Unlike Washington’s legalization measure I-502, Amendment 64 had no specific date for when it would go into effect. It was merely waiting for the governor’s action to declare it part of the constitution, something he had to accomplish by January 5, 2013.
Today, Gov. Hickenlooper officially proclaimed the Amendment to be law, so there was no way supporters could know when they would gather to celebrate the law going into effect like we did in Washington. I imagine there are plenty of celebratory bowls being passed around right now.
Using marijuana for recreational use is now effectively legal in Colorado.
Hickenlooper, a Democrat, opposed the measure but had no veto power over the voter-approved amendment to the state constitution.
“Voters were loud and clear on Election Day,” Hickenlooper in a statement.
Adults over 21 in Colorado may now possess up to an ounce of marijuana, or six plants. Commercial sale of the drug remains illegal until Colorado lawmakers set up a system of regulation and taxation next year. Public use of marijuana use is not allowed.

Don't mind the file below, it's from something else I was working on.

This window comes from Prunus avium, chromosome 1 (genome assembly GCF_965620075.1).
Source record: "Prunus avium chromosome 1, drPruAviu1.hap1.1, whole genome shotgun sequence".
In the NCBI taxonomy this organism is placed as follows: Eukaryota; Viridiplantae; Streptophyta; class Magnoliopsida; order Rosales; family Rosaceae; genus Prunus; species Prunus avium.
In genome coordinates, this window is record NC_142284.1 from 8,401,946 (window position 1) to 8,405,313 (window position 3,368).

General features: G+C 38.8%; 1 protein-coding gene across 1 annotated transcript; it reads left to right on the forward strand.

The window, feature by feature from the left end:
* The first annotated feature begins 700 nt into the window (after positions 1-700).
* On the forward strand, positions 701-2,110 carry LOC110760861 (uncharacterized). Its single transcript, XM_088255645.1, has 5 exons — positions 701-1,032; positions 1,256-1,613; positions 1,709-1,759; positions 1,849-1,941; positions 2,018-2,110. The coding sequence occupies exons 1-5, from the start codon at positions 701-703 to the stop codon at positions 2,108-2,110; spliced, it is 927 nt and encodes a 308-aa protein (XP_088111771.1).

Washington tokers can possess an ounce, but they have nowhere to get it. They cannot grow it for themselves and they have nowhere legal to purchase it. They cannot even legally give it to one another.
But they can in Colorado. So, considering that TSA has already said they aren’t concerned with marijuana, a Seattle resident could conceivably catch a flight to Denver, meet his friend with the homegrow, accept a gift of an ounce from him (since Amendment 64 allows the grower to keep all the results of his harvest at the grow site), and then fly home to Seattle in possession of one legal ounce under Washington law. (Seattle to Denver round-trip tickets on Southwest Air cost about $200… which is what some people would pay for an ounce anyway!)